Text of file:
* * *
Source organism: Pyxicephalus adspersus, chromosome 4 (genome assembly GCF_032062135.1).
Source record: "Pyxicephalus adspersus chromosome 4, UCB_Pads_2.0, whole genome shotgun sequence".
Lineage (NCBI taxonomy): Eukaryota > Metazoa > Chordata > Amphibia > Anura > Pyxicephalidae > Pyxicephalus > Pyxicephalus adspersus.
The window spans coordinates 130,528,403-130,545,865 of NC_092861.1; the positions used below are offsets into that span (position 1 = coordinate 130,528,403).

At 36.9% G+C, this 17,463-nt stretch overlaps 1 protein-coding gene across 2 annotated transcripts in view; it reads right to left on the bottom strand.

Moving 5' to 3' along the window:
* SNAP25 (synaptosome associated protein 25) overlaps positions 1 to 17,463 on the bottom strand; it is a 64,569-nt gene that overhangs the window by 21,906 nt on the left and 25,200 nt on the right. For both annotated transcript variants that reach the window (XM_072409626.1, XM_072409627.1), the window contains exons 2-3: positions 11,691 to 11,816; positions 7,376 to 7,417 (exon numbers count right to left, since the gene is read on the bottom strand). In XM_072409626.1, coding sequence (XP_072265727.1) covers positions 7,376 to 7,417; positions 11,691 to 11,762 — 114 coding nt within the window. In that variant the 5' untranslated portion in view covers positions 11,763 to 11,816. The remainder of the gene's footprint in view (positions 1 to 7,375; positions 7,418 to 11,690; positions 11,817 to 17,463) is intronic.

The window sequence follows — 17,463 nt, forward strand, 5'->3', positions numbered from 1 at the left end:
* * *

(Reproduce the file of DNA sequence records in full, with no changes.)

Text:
Source organism: Pyxicephalus adspersus, chromosome 4 (genome assembly GCF_032062135.1).
Source record: "Pyxicephalus adspersus chromosome 4, UCB_Pads_2.0, whole genome shotgun sequence".
Lineage (NCBI taxonomy): Eukaryota > Metazoa > Chordata > Amphibia > Anura > Pyxicephalidae > Pyxicephalus > Pyxicephalus adspersus.
The window spans coordinates 130,528,403-130,545,865 of NC_092861.1; the positions used below are offsets into that span (position 1 = coordinate 130,528,403).

At 36.9% G+C, this 17,463-nt stretch overlaps 1 protein-coding gene across 2 annotated transcripts in view; it reads right to left on the bottom strand.

Moving 5' to 3' along the window:
* SNAP25 (synaptosome associated protein 25) overlaps positions 1 to 17,463 on the bottom strand; it is a 64,569-nt gene that overhangs the window by 21,906 nt on the left and 25,200 nt on the right. For both annotated transcript variants that reach the window (XM_072409626.1, XM_072409627.1), the window contains exons 2-3: positions 11,691 to 11,816; positions 7,376 to 7,417 (exon numbers count right to left, since the gene is read on the bottom strand). In XM_072409626.1, coding sequence (XP_072265727.1) covers positions 7,376 to 7,417; positions 11,691 to 11,762 — 114 coding nt within the window. In that variant the 5' untranslated portion in view covers positions 11,763 to 11,816. The remainder of the gene's footprint in view (positions 1 to 7,375; positions 7,418 to 11,690; positions 11,817 to 17,463) is intronic.

The window sequence follows — 17,463 nt, forward strand, 5'->3', positions numbered from 1 at the left end: